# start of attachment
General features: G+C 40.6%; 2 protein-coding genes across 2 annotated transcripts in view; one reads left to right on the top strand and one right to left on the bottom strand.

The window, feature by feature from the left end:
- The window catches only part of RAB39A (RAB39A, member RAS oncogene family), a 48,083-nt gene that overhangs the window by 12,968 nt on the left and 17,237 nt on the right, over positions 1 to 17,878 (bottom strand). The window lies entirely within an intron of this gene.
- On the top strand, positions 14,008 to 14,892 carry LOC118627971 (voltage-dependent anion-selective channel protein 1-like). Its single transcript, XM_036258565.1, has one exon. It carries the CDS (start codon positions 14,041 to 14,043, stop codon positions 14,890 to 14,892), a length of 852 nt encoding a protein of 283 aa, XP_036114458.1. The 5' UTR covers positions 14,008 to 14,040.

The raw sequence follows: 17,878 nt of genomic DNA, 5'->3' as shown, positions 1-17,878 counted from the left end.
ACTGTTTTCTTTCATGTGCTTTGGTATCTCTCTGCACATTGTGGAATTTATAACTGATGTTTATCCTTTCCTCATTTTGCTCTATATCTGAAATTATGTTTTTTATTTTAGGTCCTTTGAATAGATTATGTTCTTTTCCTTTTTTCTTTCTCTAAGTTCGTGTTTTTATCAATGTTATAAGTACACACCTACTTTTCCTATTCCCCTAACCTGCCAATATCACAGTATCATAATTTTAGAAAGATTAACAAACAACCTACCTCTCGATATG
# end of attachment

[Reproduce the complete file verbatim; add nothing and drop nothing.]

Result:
General features: G+C 40.6%; 2 protein-coding genes across 2 annotated transcripts in view; one reads left to right on the top strand and one right to left on the bottom strand.

The window, feature by feature from the left end:
- The window catches only part of RAB39A (RAB39A, member RAS oncogene family), a 48,083-nt gene that overhangs the window by 12,968 nt on the left and 17,237 nt on the right, over positions 1 to 17,878 (bottom strand). The window lies entirely within an intron of this gene.
- On the top strand, positions 14,008 to 14,892 carry LOC118627971 (voltage-dependent anion-selective channel protein 1-like). Its single transcript, XM_036258565.1, has one exon. It carries the CDS (start codon positions 14,041 to 14,043, stop codon positions 14,890 to 14,892), a length of 852 nt encoding a protein of 283 aa, XP_036114458.1. The 5' UTR covers positions 14,008 to 14,040.

The raw sequence follows: 17,878 nt of genomic DNA, 5'->3' as shown, positions 1-17,878 counted from the left end.
ACTGTTTTCTTTCATGTGCTTTGGTATCTCTCTGCACATTGTGGAATTTATAACTGATGTTTATCCTTTCCTCATTTTGCTCTATATCTGAAATTATGTTTTTTATTTTAGGTCCTTTGAATAGATTATGTTCTTTTCCTTTTTTCTTTCTCTAAGTTCGTGTTTTTATCAATGTTATAAGTACACACCTACTTTTCCTATTCCCCTAACCTGCCAATATCACAGTATCATAATTTTAGAAAGATTAACAAACAACCTACCTCTCGATATG